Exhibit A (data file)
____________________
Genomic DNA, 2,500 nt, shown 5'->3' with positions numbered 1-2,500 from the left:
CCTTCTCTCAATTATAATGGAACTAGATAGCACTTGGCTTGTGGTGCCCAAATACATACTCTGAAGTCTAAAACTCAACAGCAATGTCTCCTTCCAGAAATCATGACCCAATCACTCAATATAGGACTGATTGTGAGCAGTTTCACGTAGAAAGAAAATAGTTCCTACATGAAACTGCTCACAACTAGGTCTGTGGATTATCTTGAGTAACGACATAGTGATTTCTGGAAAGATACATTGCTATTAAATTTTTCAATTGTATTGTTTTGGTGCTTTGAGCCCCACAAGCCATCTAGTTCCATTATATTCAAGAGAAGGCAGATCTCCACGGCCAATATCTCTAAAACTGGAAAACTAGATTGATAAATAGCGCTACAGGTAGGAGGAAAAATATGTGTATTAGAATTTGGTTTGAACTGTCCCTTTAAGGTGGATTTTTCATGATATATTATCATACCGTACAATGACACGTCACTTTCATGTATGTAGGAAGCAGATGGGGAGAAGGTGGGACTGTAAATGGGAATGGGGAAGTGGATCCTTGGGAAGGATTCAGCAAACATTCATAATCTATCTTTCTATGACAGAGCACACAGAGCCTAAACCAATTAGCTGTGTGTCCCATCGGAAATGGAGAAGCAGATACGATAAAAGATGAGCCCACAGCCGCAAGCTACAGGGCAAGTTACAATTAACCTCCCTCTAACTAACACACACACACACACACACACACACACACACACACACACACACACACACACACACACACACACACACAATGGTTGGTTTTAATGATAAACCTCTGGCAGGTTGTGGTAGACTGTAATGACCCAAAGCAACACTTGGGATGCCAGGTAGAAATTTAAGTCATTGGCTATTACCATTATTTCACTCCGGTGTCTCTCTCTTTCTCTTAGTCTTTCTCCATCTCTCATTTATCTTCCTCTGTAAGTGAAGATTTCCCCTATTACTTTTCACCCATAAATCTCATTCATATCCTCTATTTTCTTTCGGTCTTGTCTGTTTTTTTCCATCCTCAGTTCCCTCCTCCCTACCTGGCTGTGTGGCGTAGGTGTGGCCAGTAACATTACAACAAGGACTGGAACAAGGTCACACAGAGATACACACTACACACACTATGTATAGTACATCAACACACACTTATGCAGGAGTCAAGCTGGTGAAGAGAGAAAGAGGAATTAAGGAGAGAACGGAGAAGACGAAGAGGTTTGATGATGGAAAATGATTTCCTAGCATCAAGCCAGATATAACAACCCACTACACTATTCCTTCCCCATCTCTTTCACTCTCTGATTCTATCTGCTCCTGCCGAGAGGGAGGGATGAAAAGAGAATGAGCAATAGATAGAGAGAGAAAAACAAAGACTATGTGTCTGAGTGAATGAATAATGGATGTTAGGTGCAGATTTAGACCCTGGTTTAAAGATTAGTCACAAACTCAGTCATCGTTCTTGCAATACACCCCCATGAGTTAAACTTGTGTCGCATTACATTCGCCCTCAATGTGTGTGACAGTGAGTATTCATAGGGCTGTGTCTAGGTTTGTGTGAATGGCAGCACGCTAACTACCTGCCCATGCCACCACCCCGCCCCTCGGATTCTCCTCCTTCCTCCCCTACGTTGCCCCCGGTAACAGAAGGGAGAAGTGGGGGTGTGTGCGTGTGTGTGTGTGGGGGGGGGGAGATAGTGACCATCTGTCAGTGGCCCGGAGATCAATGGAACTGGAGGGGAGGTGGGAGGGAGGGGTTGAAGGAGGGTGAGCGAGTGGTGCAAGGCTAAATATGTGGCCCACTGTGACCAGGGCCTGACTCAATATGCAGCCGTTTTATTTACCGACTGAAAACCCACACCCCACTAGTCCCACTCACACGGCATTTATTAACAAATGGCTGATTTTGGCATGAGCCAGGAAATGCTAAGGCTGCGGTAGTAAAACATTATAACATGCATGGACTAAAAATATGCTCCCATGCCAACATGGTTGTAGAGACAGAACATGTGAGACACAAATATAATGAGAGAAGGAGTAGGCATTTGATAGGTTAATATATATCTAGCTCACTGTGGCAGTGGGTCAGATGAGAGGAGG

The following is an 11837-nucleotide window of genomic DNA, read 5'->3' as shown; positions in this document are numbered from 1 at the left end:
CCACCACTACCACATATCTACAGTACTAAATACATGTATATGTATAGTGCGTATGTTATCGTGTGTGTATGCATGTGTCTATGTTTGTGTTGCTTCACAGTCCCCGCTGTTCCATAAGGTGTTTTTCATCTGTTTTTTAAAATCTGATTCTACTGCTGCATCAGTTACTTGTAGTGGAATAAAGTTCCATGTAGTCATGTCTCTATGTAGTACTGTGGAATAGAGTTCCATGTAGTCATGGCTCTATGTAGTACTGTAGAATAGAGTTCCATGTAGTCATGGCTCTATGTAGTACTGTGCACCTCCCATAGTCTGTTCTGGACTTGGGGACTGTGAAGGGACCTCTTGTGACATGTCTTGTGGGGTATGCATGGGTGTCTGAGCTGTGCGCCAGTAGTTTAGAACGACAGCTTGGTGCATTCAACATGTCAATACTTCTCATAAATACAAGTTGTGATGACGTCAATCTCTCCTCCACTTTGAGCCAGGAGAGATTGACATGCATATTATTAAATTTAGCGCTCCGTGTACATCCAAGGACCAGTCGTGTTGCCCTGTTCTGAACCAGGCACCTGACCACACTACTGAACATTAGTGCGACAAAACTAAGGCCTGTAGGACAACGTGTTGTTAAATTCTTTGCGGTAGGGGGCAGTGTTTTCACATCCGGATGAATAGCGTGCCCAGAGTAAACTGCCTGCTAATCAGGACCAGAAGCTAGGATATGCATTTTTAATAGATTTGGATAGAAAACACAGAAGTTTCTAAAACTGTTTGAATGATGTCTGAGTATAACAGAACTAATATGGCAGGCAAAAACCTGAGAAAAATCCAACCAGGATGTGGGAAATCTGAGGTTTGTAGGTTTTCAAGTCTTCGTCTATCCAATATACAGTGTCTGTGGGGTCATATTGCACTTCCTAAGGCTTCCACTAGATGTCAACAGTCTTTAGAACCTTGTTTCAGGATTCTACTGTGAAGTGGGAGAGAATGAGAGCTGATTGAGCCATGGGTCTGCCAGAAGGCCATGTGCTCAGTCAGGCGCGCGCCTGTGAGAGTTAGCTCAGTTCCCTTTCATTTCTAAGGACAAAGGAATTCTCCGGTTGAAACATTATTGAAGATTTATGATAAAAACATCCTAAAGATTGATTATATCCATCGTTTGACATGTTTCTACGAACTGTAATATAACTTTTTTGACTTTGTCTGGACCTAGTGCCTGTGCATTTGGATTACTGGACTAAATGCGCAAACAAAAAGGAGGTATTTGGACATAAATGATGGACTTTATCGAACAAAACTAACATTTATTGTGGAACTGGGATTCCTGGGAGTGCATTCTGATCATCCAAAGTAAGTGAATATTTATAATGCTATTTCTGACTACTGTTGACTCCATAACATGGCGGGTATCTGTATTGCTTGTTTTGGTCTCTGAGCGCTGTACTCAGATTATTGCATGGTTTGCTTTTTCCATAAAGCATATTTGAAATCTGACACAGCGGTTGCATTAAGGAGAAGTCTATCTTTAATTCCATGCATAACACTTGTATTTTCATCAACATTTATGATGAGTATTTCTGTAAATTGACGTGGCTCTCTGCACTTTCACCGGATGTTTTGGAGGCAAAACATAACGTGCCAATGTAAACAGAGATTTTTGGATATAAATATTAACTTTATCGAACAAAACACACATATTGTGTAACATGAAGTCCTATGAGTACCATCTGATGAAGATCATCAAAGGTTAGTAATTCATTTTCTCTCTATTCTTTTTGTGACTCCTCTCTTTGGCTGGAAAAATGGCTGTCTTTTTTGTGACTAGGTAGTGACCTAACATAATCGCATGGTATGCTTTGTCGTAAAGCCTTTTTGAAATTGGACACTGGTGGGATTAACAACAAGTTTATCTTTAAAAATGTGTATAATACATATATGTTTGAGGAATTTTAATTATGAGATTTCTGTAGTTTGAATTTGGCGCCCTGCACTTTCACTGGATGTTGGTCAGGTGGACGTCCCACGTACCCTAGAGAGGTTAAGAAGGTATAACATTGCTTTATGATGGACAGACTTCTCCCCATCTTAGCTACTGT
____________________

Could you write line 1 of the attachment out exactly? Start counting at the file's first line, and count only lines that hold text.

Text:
Genomic DNA, 2,500 nt, shown 5'->3' with positions numbered 1-2,500 from the left: